Brittany Lincicome has played a Titleist golf ball for as long as she can remember, including in each of her eight LPGA Tour wins, two major championships (2009 Kraft Nabisco Championship, 2015 ANA Inspiration) and six consecutive Solheim Cup appearances. She qualified for the LPGA Tour in her first attempt and has never looked back, playing the Pro V1x golf ball since joining the tour in 2005. This year she is excited about being able to play it in yellow for the first time since the Pro V1 franchise was introduced in 2000.
"When [Titleist Tour Rep] Ann Cain told me that the Pro V1x was coming out in yellow, I let her know that I was interested in trying them," said Lincicome at the recent filming of a Titleist golf ball commercial. "When I practiced, it performed exactly the way the white Pro V1x did and it was visually easier for me to see. I put it in play the first chance I got and continue to play it."
Lincicome, along with Hee Young Park, were the first LPGA players to play the new Pro V1x Yellow in competition the first week it was available at the Bank of Hope Founders Cup in March.
More than 20 players across the worldwide professional tours are teeing up a yellow Titleist golf ball, including Bubba Watson (Pro V1x) and Rory Sabbatini (Pro V1x) on the PGA TOUR, Zac Blair (Pro V1x) on the Web.com Tour and Kirk Triplett on the PGA TOUR Champions, where he was the first tour player to post a victory with the Pro V1 Yellow at the Hoag Classic. Rob Labritz finished low PGA Club Professional at last week's PGA Championship playing Pro V1 Yellow.
Most recently, Ken Tanigawa became the first player to ever win a major championship with a Yellow Titleist Pro V1, as he closed out a dramatic one-shot victory at Oak Hill Golf Club to claim the KitchenAid Senior PGA Championship.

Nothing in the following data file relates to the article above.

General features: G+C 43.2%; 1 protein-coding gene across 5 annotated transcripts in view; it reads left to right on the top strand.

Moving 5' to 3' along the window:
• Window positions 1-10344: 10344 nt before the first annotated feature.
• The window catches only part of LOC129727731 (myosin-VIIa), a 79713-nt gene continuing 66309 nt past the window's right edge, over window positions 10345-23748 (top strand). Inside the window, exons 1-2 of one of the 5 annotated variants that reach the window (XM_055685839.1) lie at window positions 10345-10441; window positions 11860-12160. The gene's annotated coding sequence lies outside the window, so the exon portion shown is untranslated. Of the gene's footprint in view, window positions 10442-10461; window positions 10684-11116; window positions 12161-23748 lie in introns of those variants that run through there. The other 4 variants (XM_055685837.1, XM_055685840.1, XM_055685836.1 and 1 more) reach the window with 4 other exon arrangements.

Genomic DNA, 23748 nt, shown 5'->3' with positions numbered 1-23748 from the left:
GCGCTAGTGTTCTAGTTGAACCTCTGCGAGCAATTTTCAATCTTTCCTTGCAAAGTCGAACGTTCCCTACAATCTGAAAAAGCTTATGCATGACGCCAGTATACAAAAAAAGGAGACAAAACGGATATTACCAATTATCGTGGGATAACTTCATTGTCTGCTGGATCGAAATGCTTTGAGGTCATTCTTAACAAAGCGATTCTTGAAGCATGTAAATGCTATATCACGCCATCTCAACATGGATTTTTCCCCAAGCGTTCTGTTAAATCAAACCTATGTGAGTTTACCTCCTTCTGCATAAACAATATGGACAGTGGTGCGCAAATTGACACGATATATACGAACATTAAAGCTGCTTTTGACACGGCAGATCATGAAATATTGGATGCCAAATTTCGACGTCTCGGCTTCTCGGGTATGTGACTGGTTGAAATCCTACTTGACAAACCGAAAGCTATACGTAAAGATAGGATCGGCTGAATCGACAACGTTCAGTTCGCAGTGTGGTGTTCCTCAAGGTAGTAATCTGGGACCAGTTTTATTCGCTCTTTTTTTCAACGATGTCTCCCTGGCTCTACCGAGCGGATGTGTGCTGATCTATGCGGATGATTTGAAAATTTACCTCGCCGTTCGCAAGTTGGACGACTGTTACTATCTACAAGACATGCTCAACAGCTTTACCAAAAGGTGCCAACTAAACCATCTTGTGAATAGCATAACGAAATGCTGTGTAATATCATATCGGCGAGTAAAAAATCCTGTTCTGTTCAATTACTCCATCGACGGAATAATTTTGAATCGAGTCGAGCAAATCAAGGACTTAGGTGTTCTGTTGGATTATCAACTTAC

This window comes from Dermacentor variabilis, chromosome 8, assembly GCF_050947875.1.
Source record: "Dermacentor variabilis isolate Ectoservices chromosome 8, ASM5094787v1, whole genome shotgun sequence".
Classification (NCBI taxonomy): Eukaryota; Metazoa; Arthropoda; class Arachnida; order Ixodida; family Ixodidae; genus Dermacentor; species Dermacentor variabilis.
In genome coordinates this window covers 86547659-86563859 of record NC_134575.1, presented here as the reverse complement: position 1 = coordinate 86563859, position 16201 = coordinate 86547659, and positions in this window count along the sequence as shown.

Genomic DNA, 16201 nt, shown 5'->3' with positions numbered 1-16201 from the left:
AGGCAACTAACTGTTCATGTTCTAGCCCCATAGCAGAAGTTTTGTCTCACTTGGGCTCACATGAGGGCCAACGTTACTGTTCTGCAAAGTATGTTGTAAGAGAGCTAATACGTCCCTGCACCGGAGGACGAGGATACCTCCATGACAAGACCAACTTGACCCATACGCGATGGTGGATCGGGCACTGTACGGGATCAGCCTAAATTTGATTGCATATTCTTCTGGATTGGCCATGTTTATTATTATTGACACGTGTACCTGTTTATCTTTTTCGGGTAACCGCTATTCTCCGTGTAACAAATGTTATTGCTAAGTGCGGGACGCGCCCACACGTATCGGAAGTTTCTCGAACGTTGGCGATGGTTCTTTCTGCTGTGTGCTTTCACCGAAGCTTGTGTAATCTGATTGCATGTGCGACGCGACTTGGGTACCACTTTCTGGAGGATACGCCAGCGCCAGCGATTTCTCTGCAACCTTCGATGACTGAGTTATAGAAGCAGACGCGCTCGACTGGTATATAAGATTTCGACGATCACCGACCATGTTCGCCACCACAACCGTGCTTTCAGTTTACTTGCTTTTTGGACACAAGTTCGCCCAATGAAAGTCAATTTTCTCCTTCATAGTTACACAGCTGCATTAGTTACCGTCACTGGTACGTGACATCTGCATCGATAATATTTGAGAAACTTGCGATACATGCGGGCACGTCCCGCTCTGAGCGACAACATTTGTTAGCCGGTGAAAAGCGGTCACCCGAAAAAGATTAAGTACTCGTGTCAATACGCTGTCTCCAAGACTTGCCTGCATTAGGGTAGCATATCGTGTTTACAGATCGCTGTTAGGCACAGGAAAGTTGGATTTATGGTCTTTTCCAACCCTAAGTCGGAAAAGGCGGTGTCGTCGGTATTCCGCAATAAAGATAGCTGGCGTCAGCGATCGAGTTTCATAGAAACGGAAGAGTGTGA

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It was a combination of the shifting golfer demand for a yellow Pro V1 and 'getting it right' that precipitated the new offering nearly 20 years after the original.
"We have studied the colored golf ball category for years and continued to ask golfers for their input," said Michael Mahoney, Vice President, Titleist Golf Ball Marketing. "It wasn't until recently that it was clear to us that there was an opportunity. Once we made the decision to move forward, we needed to 'get it right.' If we were going to make the Pro V1 and Pro V1x in yellow, it had to perform exactly like it does in white."
While it sounds easy, it was a complex chemistry process. It's not a matter of slapping yellow paint on a white golf ball.
"In general, from core to cover, we had to change virtually everything in the golf ball," said Mahoney. "We had to tailor the specific weight of the core; the casing layer had to be tinted a specific shade because it contributes to the finished color; and then we have to make sure the amount of color in the urethane formulation is exact. And because the yellow cover has to be light stable we put on a coating that helps with the reflectivity and helps give the bright finish, particularly in daylight."
"I can tell you from experience Titleist definitely got it right," said Lincicome. "I've never really thought about the process of how it comes about, but I can vouch for the consistent performance of the new Pro V1x and love the fact that it now comes in yellow. I think you'll eventually see more players out here teeing up yellow in the future once they give it a try."
To see first-hand how Titleist manufactures its Pro V1 and Pro V1x golf balls, golfers can take complimentary tours of its Ball Plant 3 facility in New Bedford, Mass. Groups are welcome.
Call 1-888-TOUR-BP3 or click here to view the tour schedule and register in advance on Titleist.com.